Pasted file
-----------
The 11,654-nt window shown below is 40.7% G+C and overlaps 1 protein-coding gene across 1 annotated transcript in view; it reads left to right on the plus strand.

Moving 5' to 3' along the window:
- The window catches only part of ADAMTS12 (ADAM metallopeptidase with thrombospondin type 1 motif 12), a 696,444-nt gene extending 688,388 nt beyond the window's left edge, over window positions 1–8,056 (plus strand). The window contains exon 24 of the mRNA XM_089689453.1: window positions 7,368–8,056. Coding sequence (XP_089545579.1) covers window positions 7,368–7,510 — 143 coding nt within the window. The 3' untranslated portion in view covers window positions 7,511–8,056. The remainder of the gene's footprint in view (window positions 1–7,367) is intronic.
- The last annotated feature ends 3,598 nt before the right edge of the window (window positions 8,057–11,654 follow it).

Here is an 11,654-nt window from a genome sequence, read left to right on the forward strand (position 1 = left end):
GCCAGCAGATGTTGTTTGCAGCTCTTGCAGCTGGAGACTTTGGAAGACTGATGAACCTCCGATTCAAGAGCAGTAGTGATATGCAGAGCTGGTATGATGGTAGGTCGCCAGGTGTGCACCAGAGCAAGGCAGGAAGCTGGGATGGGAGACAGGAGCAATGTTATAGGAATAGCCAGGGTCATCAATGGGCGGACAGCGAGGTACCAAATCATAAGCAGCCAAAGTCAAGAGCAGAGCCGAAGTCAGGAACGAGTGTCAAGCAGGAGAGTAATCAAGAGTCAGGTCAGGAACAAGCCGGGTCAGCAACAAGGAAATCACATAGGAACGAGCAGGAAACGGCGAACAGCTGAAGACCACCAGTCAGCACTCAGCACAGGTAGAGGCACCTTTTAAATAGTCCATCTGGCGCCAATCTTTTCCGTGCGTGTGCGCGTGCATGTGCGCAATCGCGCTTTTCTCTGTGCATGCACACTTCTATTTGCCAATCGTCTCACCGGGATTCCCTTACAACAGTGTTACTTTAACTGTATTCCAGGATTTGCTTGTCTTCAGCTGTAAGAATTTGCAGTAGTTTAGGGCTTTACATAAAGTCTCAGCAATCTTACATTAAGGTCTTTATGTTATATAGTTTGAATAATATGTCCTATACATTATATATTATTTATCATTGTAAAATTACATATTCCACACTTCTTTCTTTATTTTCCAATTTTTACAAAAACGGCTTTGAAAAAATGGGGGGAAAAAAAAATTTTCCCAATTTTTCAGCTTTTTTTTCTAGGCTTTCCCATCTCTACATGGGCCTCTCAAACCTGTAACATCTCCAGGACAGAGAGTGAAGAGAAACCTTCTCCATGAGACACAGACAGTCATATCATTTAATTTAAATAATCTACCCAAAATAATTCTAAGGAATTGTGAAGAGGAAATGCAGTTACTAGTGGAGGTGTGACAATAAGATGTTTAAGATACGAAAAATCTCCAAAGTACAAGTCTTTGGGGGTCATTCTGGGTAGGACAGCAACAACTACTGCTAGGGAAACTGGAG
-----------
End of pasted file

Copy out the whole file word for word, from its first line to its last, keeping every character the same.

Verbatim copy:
The 11,654-nt window shown below is 40.7% G+C and overlaps 1 protein-coding gene across 1 annotated transcript in view; it reads left to right on the plus strand.

Moving 5' to 3' along the window:
- The window catches only part of ADAMTS12 (ADAM metallopeptidase with thrombospondin type 1 motif 12), a 696,444-nt gene extending 688,388 nt beyond the window's left edge, over window positions 1–8,056 (plus strand). The window contains exon 24 of the mRNA XM_089689453.1: window positions 7,368–8,056. Coding sequence (XP_089545579.1) covers window positions 7,368–7,510 — 143 coding nt within the window. The 3' untranslated portion in view covers window positions 7,511–8,056. The remainder of the gene's footprint in view (window positions 1–7,367) is intronic.
- The last annotated feature ends 3,598 nt before the right edge of the window (window positions 8,057–11,654 follow it).

Here is an 11,654-nt window from a genome sequence, read left to right on the forward strand (position 1 = left end):
GCCAGCAGATGTTGTTTGCAGCTCTTGCAGCTGGAGACTTTGGAAGACTGATGAACCTCCGATTCAAGAGCAGTAGTGATATGCAGAGCTGGTATGATGGTAGGTCGCCAGGTGTGCACCAGAGCAAGGCAGGAAGCTGGGATGGGAGACAGGAGCAATGTTATAGGAATAGCCAGGGTCATCAATGGGCGGACAGCGAGGTACCAAATCATAAGCAGCCAAAGTCAAGAGCAGAGCCGAAGTCAGGAACGAGTGTCAAGCAGGAGAGTAATCAAGAGTCAGGTCAGGAACAAGCCGGGTCAGCAACAAGGAAATCACATAGGAACGAGCAGGAAACGGCGAACAGCTGAAGACCACCAGTCAGCACTCAGCACAGGTAGAGGCACCTTTTAAATAGTCCATCTGGCGCCAATCTTTTCCGTGCGTGTGCGCGTGCATGTGCGCAATCGCGCTTTTCTCTGTGCATGCACACTTCTATTTGCCAATCGTCTCACCGGGATTCCCTTACAACAGTGTTACTTTAACTGTATTCCAGGATTTGCTTGTCTTCAGCTGTAAGAATTTGCAGTAGTTTAGGGCTTTACATAAAGTCTCAGCAATCTTACATTAAGGTCTTTATGTTATATAGTTTGAATAATATGTCCTATACATTATATATTATTTATCATTGTAAAATTACATATTCCACACTTCTTTCTTTATTTTCCAATTTTTACAAAAACGGCTTTGAAAAAATGGGGGGAAAAAAAAATTTTCCCAATTTTTCAGCTTTTTTTTCTAGGCTTTCCCATCTCTACATGGGCCTCTCAAACCTGTAACATCTCCAGGACAGAGAGTGAAGAGAAACCTTCTCCATGAGACACAGACAGTCATATCATTTAATTTAAATAATCTACCCAAAATAATTCTAAGGAATTGTGAAGAGGAAATGCAGTTACTAGTGGAGGTGTGACAATAAGATGTTTAAGATACGAAAAATCTCCAAAGTACAAGTCTTTGGGGGTCATTCTGGGTAGGACAGCAACAACTACTGCTAGGGAAACTGGAG